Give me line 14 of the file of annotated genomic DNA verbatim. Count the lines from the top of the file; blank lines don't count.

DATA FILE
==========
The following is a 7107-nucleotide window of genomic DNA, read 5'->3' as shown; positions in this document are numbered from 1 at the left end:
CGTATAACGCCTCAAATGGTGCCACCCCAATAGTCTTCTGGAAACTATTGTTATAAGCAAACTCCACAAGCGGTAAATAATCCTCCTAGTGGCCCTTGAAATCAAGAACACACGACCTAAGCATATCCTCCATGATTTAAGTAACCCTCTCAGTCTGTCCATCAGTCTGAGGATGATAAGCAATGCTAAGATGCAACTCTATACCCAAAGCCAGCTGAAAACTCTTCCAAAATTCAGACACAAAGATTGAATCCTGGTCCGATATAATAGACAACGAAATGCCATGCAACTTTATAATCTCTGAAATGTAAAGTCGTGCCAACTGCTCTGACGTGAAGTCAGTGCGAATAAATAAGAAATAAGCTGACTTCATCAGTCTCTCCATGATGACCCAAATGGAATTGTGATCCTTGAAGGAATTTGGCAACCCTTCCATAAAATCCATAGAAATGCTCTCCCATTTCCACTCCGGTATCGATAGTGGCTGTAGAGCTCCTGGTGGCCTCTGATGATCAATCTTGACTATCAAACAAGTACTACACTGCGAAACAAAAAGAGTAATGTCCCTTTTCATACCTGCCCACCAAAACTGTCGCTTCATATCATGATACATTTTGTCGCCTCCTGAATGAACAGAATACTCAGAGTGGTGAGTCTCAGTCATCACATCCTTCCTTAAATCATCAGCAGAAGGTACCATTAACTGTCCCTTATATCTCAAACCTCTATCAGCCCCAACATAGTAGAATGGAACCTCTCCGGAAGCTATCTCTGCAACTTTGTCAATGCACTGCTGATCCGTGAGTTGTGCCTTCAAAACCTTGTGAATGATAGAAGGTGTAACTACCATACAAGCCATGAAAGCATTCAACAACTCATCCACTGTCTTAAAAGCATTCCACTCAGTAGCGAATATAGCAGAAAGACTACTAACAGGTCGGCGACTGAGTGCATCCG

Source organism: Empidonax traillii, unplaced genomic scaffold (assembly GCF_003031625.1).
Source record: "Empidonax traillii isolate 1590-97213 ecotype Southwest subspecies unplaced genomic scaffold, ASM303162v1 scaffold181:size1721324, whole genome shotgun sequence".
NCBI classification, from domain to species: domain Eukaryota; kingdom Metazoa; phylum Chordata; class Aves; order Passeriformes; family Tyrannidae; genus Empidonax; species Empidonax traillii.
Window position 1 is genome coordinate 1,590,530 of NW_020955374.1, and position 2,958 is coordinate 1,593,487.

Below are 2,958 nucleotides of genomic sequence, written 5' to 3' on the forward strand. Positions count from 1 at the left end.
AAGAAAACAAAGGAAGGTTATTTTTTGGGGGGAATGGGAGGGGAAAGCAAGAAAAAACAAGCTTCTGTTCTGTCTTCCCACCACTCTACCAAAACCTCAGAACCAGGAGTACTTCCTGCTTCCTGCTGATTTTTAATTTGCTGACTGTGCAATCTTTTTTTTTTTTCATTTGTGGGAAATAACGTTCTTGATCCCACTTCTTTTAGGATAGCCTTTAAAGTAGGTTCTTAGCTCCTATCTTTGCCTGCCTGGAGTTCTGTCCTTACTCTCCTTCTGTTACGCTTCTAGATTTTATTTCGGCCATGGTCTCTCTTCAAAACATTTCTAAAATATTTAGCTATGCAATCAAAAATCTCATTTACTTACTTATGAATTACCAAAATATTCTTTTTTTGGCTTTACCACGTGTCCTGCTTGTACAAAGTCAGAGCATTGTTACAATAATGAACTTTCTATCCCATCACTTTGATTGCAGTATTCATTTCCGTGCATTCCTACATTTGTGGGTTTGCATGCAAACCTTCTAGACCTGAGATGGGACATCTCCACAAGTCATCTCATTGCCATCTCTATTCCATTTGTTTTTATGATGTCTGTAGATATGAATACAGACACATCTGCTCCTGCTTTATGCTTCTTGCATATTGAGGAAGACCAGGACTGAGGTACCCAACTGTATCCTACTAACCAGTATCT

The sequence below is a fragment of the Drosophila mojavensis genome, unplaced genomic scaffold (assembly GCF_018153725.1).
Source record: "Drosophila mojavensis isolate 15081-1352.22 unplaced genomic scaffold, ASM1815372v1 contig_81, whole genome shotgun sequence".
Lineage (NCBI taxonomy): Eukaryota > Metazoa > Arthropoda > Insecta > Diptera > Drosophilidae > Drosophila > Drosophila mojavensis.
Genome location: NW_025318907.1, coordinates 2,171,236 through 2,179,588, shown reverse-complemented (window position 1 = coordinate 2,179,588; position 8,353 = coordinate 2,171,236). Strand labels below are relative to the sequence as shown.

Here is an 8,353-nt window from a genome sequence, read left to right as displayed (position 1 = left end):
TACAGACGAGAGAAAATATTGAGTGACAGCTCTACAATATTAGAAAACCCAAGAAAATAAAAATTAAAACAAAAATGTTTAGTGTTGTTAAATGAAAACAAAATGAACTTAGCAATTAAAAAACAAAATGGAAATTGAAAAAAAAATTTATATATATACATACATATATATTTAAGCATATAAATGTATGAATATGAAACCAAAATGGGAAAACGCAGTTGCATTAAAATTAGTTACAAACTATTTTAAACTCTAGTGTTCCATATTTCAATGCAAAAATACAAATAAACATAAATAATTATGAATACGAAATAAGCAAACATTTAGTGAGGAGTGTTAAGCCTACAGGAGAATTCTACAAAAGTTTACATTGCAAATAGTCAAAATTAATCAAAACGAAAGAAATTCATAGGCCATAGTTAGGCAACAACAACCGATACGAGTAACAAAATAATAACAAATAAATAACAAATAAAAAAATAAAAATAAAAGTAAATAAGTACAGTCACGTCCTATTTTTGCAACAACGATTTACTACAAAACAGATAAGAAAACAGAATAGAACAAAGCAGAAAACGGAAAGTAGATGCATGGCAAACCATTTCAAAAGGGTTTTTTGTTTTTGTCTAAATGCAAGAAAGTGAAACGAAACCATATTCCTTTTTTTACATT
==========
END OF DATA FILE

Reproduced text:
TACAGACGAGAGAAAATATTGAGTGACAGCTCTACAATATTAGAAAACCCAAGAAAATAAAAATTAAAACAAAAATGTTTAGTGTTGTTAAATGAAAACAAAATGAACTTAGCAATTAAAAAACAAAATGGAAATTGAAAAAAAAATTTATATATATACATACATATATATTTAAGCATATAAATGTATGAATATGAAACCAAAATGGGAAAACGCAGTTGCATTAAAATTAGTTACAAACTATTTTAAACTCTAGTGTTCCATATTTCAATGCAAAAATACAAATAAACATAAATAATTATGAATACGAAATAAGCAAACATTTAGTGAGGAGTGTTAAGCCTACAGGAGAATTCTACAAAAGTTTACATTGCAAATAGTCAAAATTAATCAAAACGAAAGAAATTCATAGGCCATAGTTAGGCAACAACAACCGATACGAGTAACAAAATAATAACAAATAAATAACAAATAAAAAAATAAAAATAAAAGTAAATAAGTACAGTCACGTCCTATTTTTGCAACAACGATTTACTACAAAACAGATAAGAAAACAGAATAGAACAAAGCAGAAAACGGAAAGTAGATGCATGGCAAACCATTTCAAAAGGGTTTTTTGTTTTTGTCTAAATGCAAGAAAGTGAAACGAAACCATATTCCTTTTTTTACATT